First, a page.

Makes about a foot of sausage:
Ingredients (again, these are approximate ingredients since I did not write them down except for the pork. I do remember measuring that.):
1 lb of pork shoulder, chopped or grinded
1/4 cup of cilantro, finely chopped
1/4 cup green onions,finely chopped
2 tbsp ginger, minced
2 tbsp lemon grass, white part only, minced
1 tbsp garlic, minced
1 tbsp shallots, finely chopped
1/2 tbsp Thai chili peppers, finely chopped
1 tbsp of fish sauce
1/2 tsp of salt
1/4 tsp of sugar
These are the herbs I used to make sausage. I forgot to measure these exactly, but I did not use all the ginger pictured here. I remember that I used about 1 tablespoon of peppers and the sausage came out pretty hot, so I would advise to use half of that. Of course the peppers are optional if you don't like it hot:
Mix the meat, herbs, fish sauce, salt and sugar together. Also use gloves to mix and stuff this because the hot peppers will burn your hand. Also, at this point you want to take a small piece and form it into a pattie and pan fry until cooked to see how you like it. Adjust any seasonings per your taste.
I cut up a plastic bottle of soda and used the nozzle as my stuffing tool. Simply wrap the casing around the nozzle and stuff the meat through. I would show that picture, but my blog is rated G. :p I admit I couldn't stop laughing when I tried to take the picture. It just looked wrong! Anyway, I ended up cutting the plastic down more than the picture below to make it easier and faster to stuff (almost down to the nozzle):
I did not store mine overnight. You can certainly do so if you like. I made these on another occasion and the flavorings still tasted the same to me when I cooked it right away. How I cooked these were by broiling them in the oven for about 15 minutes at 375 degrees. I wanted them more brown and crispy, so I ended up pan frying them for about 5-10 minutes. After I made these, I found some more references on making Laotian sausage. The difference I have seen with Laotian sausage vs. Hmong sausage is that the Laotian brand is made with sticky rice, lemongrass, garlic and green onions. Many I've seen did not have cilantro or ginger in it. I haven't tried this recipe yet, but here is one of the recipes I found from Laocook:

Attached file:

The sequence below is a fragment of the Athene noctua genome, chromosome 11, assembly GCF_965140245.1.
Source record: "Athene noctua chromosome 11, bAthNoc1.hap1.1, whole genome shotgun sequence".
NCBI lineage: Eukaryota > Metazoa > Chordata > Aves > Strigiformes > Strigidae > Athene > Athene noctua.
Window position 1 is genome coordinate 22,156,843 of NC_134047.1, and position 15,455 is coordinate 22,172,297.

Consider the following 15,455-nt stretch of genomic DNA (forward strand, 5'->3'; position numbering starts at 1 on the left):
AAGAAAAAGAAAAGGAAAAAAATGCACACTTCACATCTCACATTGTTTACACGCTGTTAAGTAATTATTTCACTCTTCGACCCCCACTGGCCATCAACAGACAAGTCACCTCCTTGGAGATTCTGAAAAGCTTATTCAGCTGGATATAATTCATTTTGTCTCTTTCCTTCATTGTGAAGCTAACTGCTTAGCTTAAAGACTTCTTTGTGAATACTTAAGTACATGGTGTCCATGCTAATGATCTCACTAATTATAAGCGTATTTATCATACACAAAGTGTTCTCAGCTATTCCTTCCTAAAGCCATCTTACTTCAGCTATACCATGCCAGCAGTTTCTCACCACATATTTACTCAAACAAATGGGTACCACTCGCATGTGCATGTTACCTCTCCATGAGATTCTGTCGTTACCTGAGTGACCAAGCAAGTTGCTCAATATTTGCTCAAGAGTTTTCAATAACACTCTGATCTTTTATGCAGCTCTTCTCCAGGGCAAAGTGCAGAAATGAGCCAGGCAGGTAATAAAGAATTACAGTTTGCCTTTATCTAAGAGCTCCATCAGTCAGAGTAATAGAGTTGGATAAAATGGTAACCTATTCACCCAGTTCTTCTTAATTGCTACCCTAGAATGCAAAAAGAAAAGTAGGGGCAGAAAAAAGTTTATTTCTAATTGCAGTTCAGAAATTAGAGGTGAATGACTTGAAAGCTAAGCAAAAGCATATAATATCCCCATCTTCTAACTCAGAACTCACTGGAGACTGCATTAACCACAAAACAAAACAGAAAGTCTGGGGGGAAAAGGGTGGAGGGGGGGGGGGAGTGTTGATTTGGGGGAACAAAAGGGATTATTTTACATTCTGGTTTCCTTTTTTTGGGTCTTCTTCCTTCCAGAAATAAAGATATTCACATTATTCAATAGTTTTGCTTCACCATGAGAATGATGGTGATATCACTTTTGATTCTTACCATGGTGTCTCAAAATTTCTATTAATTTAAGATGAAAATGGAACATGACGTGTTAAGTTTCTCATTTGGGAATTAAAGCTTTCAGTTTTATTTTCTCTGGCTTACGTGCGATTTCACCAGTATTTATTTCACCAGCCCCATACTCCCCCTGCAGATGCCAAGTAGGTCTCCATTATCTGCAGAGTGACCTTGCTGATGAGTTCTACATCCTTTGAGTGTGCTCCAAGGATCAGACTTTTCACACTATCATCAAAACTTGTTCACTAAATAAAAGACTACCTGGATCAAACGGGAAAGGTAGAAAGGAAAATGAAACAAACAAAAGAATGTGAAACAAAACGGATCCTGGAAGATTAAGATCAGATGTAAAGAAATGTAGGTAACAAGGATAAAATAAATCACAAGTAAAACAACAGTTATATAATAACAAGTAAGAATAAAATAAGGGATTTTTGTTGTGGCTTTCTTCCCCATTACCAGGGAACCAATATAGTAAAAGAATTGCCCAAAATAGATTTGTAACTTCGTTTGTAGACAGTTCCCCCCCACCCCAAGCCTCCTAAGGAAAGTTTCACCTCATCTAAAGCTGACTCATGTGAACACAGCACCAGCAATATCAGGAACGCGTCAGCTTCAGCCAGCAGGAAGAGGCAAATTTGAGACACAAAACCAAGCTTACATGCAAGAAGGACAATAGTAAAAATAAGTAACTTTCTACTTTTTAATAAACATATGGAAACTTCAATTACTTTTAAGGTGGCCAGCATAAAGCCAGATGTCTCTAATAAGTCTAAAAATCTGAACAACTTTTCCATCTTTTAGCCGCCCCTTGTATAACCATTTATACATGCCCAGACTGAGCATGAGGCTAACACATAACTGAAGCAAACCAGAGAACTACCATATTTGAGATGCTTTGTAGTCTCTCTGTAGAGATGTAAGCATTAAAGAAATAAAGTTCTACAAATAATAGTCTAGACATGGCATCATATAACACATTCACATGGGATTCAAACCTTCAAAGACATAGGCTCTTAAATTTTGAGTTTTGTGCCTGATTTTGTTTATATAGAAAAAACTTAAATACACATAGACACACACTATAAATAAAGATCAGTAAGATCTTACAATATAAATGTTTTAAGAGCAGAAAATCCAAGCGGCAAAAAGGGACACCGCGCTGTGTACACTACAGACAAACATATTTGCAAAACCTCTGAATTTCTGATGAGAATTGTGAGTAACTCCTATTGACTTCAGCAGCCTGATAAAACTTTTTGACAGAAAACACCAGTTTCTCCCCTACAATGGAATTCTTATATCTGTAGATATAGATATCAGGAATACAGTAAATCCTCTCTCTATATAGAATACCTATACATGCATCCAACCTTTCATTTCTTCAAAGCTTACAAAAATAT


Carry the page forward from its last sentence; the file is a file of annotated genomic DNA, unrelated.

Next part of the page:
Here is the basic recipe for our version of the Lao Style Sausage. The fat to meat ratio is very important, we use 1:5, but it is all down to personal taste. This recipe will produce about 3kg.
2kg Coarse Minced Pork Neck
400g Coarse Minced Pork fat
20g Chopped Coriander Stems (Cilantro)
100g Finely Diced Shallot
10g Chopped Garlic
50g Chopped Spring Onion (Scallions)
7 Finely chopped Lime Leaves
70g Finely Chopped Dill
50g Red Chilli Paste (we make our own, but you can use Red Thai Curry Paste)
150g Finely Diced Red Pepper
50g Chopped Lemon Grass, white part only
5g White Pepper
3tbsp Fish Sauce
3tbsp Soy Sauce
3tbsp Oyster Sauce
100g Corn Flour (used to help bind the ingredients)
Mix all the ingredients except the Natural Casings. Allow the ingredients get to know each other by placing them in a covered container overnight.
The following day taste the mixture by taking a small amount and shaping it in to a burger and frying it. Adjust seasoning to your personal taste then stuff in to the Natural Casings and shape as required. Make sure to use a pin to puncture the skin at intervals to allow air to escape.
We find them best cooked in an oven set to around 150ºC for around 15 minutes.
They can also be steamed, then browned in a hot pan for colouring.
Some versions of these sausages appear more “red”. For this you can add a few teaspoons of Paprika Powder to the mix.